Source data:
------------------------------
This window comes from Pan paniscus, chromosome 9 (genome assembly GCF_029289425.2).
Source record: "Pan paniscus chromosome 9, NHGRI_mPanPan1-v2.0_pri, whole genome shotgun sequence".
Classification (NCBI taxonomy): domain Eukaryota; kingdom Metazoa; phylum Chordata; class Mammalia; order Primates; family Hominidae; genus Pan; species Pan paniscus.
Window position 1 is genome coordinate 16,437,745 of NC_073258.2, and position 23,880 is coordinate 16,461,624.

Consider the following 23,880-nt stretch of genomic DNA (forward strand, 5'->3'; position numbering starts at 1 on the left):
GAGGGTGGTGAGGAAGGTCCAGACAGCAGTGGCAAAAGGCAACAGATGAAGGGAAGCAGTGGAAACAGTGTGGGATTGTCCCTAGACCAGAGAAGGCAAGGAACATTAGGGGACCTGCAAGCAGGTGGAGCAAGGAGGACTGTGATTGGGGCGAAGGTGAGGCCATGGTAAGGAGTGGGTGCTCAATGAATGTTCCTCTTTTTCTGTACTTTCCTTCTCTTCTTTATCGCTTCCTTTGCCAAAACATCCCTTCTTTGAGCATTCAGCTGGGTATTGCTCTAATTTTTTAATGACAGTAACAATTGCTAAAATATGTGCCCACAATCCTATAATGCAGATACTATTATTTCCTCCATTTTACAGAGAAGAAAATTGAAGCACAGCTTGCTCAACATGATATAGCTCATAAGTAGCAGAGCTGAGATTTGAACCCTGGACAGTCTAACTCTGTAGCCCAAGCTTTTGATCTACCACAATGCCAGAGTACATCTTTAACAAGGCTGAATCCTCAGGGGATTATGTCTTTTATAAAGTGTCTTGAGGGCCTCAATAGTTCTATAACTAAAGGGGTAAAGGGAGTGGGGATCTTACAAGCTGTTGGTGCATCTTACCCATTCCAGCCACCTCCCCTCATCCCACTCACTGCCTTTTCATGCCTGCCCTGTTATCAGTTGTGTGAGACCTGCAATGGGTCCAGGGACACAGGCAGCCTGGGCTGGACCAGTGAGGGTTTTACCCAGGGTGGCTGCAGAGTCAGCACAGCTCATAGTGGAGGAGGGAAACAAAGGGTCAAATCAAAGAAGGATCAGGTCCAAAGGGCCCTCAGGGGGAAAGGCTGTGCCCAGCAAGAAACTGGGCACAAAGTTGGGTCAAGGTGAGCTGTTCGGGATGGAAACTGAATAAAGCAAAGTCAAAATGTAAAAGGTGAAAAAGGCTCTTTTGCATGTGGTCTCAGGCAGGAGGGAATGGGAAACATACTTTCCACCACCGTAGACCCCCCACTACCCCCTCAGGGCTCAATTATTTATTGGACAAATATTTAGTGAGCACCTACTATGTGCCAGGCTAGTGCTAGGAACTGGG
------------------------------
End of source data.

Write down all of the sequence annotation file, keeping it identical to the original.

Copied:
This window comes from Pan paniscus, chromosome 9 (genome assembly GCF_029289425.2).
Source record: "Pan paniscus chromosome 9, NHGRI_mPanPan1-v2.0_pri, whole genome shotgun sequence".
Classification (NCBI taxonomy): domain Eukaryota; kingdom Metazoa; phylum Chordata; class Mammalia; order Primates; family Hominidae; genus Pan; species Pan paniscus.
Window position 1 is genome coordinate 16,437,745 of NC_073258.2, and position 23,880 is coordinate 16,461,624.

Consider the following 23,880-nt stretch of genomic DNA (forward strand, 5'->3'; position numbering starts at 1 on the left):
GAGGGTGGTGAGGAAGGTCCAGACAGCAGTGGCAAAAGGCAACAGATGAAGGGAAGCAGTGGAAACAGTGTGGGATTGTCCCTAGACCAGAGAAGGCAAGGAACATTAGGGGACCTGCAAGCAGGTGGAGCAAGGAGGACTGTGATTGGGGCGAAGGTGAGGCCATGGTAAGGAGTGGGTGCTCAATGAATGTTCCTCTTTTTCTGTACTTTCCTTCTCTTCTTTATCGCTTCCTTTGCCAAAACATCCCTTCTTTGAGCATTCAGCTGGGTATTGCTCTAATTTTTTAATGACAGTAACAATTGCTAAAATATGTGCCCACAATCCTATAATGCAGATACTATTATTTCCTCCATTTTACAGAGAAGAAAATTGAAGCACAGCTTGCTCAACATGATATAGCTCATAAGTAGCAGAGCTGAGATTTGAACCCTGGACAGTCTAACTCTGTAGCCCAAGCTTTTGATCTACCACAATGCCAGAGTACATCTTTAACAAGGCTGAATCCTCAGGGGATTATGTCTTTTATAAAGTGTCTTGAGGGCCTCAATAGTTCTATAACTAAAGGGGTAAAGGGAGTGGGGATCTTACAAGCTGTTGGTGCATCTTACCCATTCCAGCCACCTCCCCTCATCCCACTCACTGCCTTTTCATGCCTGCCCTGTTATCAGTTGTGTGAGACCTGCAATGGGTCCAGGGACACAGGCAGCCTGGGCTGGACCAGTGAGGGTTTTACCCAGGGTGGCTGCAGAGTCAGCACAGCTCATAGTGGAGGAGGGAAACAAAGGGTCAAATCAAAGAAGGATCAGGTCCAAAGGGCCCTCAGGGGGAAAGGCTGTGCCCAGCAAGAAACTGGGCACAAAGTTGGGTCAAGGTGAGCTGTTCGGGATGGAAACTGAATAAAGCAAAGTCAAAATGTAAAAGGTGAAAAAGGCTCTTTTGCATGTGGTCTCAGGCAGGAGGGAATGGGAAACATACTTTCCACCACCGTAGACCCCCCACTACCCCCTCAGGGCTCAATTATTTATTGGACAAATATTTAGTGAGCACCTACTATGTGCCAGGCTAGTGCTAGGAACTGGG